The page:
Mel Greenberg covered college and professional women’s basketball for the Philadelphia Inquirer, where he worked for 40 plus years. Greenberg pioneered national coverage of the game, including the original Top 25 women's college poll. His knowledge has earned him nicknames such as "The Guru" and "The Godfather," as well as induction into the Women's Basketball Hall of Fame in 2007.
By Mike Siroky
This idea of getting half of your 20 wins needed to make the NCAA tournament (no Southeastern Conference women’s basketball team with 20 wins has ever been left out) is full in focus with a little over half of the pre-conference last month left and coaches not stepping on the gas quite as much.
By now, they know what they have and – more importantly – have not and need to find a way to cover the latter.
For the non-ranked teams, wins now are essential because playing ranked teams in conference is great for strength of schedule but not so much for wins.
The SEC team that wins all of its home games will win the conference. Last season, there were two of them; naturally, South Carolina and Tennessee tied for the regular title.
So the Big 5 – those ranked in the AP poll – cruised to pick up whatever they could.
One of them lost at home as the chance of winning 10 before the month is out became more elusive.
No. 2 South Carolina admitted last week this is A’ja Wilson’s team.
The superlative sophomore has surpassed two-time leagur player of the year and preseason pick to repeat, Tiffany Mitchell, at five points less per game.
Wilson is the first back-to-back Player of the Week in conference this season.
The game against Winthrop was more like a scrimmage, of course, with a traditional in-state rival from a little campus that has more women’s teams than men’s teams. It also has six players at 5-8 or less. SC has four at least 6-0.
Winthrop could not compete, as the 13,409 in attendance would attest.
The 86-37 outcome was easily decided by the first quarter, so coach Dawn Staley made adjustments. She designed a game to get center Alaina Coates the Gamecocks' first triple-double in nine years.
It took her nearly the entire fourth quarter and four fouls, but the junior finally blocked a 10th shot (a school record) with 18 seconds left, accompanied by a career-best 29 points and 16 rebounds. Why they didn’t let her go for 10 assists is in debate.
"We wanted it to happen for her. Obviously, you get a little antsy about leaving her in being up so big," Staley said.
Staley has the luxury others in conference do not have right now: Quality depth.
Wilson did not play, resting what Staley termed “nagging injuries. She is projected to skip the next game. Mitchell scored a dozen in 29 minutes. The bigs scored a combined 49 on 21-of-24 from the floor.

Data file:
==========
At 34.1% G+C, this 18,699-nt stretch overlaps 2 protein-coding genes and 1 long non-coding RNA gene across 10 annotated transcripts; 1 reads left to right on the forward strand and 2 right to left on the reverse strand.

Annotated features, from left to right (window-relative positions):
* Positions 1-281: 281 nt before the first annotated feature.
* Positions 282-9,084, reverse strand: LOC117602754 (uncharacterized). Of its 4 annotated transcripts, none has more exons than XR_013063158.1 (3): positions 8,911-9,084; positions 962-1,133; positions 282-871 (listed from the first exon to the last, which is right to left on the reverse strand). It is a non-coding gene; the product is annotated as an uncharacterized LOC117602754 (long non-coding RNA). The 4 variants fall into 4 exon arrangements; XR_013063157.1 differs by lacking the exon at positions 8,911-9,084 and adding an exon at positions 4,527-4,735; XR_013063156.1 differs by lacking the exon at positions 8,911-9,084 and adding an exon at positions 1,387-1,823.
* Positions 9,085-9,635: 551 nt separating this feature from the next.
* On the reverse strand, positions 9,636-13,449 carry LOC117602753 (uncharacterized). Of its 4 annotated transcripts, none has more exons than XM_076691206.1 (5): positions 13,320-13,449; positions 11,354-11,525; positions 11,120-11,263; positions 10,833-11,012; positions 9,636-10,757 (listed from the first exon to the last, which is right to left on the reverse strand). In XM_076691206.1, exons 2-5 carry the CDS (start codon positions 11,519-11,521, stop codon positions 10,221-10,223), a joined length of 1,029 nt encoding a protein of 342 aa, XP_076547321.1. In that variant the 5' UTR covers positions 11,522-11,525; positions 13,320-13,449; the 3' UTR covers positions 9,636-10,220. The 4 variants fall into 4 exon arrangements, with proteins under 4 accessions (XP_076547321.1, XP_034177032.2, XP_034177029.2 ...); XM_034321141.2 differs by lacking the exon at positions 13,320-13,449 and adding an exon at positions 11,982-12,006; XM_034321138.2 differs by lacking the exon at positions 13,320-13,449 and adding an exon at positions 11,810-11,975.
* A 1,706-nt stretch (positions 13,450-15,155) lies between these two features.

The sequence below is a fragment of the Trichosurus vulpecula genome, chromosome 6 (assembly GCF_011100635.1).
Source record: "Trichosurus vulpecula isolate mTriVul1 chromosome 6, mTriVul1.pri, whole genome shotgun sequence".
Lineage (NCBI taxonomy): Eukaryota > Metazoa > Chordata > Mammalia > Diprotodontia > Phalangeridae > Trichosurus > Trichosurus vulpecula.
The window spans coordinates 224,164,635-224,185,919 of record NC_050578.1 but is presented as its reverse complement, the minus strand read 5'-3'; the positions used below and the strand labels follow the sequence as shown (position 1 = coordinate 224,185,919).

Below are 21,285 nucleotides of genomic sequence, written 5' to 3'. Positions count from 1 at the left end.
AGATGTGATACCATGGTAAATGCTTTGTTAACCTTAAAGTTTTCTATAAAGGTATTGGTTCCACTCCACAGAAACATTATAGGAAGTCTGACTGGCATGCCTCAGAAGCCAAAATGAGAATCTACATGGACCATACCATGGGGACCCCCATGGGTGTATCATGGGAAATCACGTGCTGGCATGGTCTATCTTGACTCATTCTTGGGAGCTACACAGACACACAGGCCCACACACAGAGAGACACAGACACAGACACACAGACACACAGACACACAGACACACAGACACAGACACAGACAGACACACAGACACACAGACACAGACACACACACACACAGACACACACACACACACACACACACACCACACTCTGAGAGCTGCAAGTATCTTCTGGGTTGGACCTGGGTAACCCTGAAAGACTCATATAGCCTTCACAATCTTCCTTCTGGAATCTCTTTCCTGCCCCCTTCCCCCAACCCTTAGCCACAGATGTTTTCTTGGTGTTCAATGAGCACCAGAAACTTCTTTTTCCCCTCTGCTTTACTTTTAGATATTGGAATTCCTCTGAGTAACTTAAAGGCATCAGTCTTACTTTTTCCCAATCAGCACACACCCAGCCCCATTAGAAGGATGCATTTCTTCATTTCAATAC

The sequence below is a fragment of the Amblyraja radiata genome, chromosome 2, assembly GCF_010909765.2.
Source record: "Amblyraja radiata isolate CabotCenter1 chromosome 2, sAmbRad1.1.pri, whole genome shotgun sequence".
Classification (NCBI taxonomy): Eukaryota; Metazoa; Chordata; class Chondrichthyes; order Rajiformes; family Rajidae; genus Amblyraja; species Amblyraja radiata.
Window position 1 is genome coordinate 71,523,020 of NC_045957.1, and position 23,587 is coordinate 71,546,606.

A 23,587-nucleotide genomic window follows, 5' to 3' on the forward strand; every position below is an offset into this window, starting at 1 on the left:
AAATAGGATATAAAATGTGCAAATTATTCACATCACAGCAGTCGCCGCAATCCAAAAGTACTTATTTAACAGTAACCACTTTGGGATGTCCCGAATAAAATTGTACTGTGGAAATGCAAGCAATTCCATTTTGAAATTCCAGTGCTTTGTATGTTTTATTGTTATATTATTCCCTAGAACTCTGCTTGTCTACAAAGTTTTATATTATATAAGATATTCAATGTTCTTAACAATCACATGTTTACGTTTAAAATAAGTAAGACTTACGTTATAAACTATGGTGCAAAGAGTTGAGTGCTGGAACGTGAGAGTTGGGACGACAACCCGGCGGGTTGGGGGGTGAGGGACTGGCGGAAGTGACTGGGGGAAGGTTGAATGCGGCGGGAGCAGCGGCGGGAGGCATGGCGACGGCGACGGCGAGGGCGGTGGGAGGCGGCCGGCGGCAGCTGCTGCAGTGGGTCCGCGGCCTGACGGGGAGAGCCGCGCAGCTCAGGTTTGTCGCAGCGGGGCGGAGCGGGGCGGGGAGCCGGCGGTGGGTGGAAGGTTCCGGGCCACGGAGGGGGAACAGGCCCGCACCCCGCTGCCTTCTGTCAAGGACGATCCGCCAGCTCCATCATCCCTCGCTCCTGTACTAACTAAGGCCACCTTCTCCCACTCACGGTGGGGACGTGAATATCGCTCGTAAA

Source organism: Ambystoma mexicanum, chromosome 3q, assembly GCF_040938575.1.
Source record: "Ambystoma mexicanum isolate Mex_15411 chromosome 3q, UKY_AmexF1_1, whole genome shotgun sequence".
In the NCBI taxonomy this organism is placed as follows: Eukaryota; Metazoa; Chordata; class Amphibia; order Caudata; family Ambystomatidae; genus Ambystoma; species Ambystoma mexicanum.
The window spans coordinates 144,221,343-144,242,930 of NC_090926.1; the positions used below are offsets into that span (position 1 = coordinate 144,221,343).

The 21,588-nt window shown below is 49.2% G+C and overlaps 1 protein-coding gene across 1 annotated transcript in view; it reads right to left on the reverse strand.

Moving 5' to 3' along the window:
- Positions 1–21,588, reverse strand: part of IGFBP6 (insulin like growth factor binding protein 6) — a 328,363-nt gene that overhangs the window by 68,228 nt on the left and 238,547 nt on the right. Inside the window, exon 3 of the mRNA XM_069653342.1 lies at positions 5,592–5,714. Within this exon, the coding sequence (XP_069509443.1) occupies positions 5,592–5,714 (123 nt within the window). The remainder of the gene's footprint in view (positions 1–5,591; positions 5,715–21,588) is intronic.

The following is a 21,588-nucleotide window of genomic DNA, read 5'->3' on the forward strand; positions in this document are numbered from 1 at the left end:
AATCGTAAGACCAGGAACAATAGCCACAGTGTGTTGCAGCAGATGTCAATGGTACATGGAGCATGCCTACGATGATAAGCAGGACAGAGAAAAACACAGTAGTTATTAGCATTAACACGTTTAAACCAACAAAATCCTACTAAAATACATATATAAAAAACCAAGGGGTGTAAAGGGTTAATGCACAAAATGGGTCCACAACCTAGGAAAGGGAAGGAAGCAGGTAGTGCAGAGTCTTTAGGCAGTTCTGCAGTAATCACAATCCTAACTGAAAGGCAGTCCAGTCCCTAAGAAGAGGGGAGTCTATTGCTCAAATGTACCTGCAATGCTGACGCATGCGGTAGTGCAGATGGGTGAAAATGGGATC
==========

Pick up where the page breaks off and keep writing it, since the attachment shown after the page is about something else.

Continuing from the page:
The Gamecocks are 9-0 and won’t play another ranked team until the middle of next month.
Staley practiced their zone work for much of the second half and put unusual lineups on the court.
And Coates had the spotlight. Her teammates rallied her for that last block and they slumped with each non-block.
"It was so frustrating,” Coates said “I was just trying to get it. My teammates were like, ‘Just keep your hands straight up.’ And when I did that, I finally got it. I was knocking people in the middle of the air with the body when I was trying to swat it."
Winthrop coach Kevin Cook said South Carolina's decision to experiment with different offenses is the only thing that stopped Coates.
"She probably could have had 50 if they continued to go inside," Cook said. He was an assistant coach for the WNBA's Houston Comets in 2005 when Staley was traded to the team for her final season. Cook said Staley has exceeded even his lofty expectations in her post-playing career.
"She was going to be a great coach. I didn't know she was going to be that great a recruiter," Cook said. "Noah's Ark had two of everything. South Carolina has three of everything."
<b>*No. 8 Kentucky, </b> back in the Top 10, had its annual meeting with formerly ranked Louisville, a Rupp Arena game which drew 14,475.
The rivalry has diminished as Louisville has faltered in recent seasons. Kentucky is so good, according to the Associated Press, they have already nailed down a Sweet 16 spot which once again goes to the top 16 seeds, as posted by another web site.
Guess the seeding committee does not have to meet this year huh AP?
Irregardless, Makayla Epps was nearly perfect against archrival Louisville. She scored the game high, 24, on 11-of-12 from the field in the 72-54 runaway. No player on either team has seen Louisville win in this series.
Of course, the Cardinals did not even guard her at the start. Even Epps was surprised. “I really was,” she said. “I don't know if Louisville thinks I can't shoot, but if that's what they think, that's fine."
Three others hit double figures in the wipeout. Evelyn Akhator, the SEC’s best rebounder, had nine rebounds for Kentucky.
"Not one time did we get three stops in a row," said Louisville coach Jeff Walz, clearly bothered by his team's lack of intensity. "You can't win many games like that.
"Our players weren't perfect, but they battled really hard," said Kentucky coach Matthew Mitchell. "We're always happy to get a victory and always happy to get a victory in this series."
Kentucky is back to nine players with sophomore forward Alyssa Rice’s return. She missed the first seven games with a stress reaction in her right foot.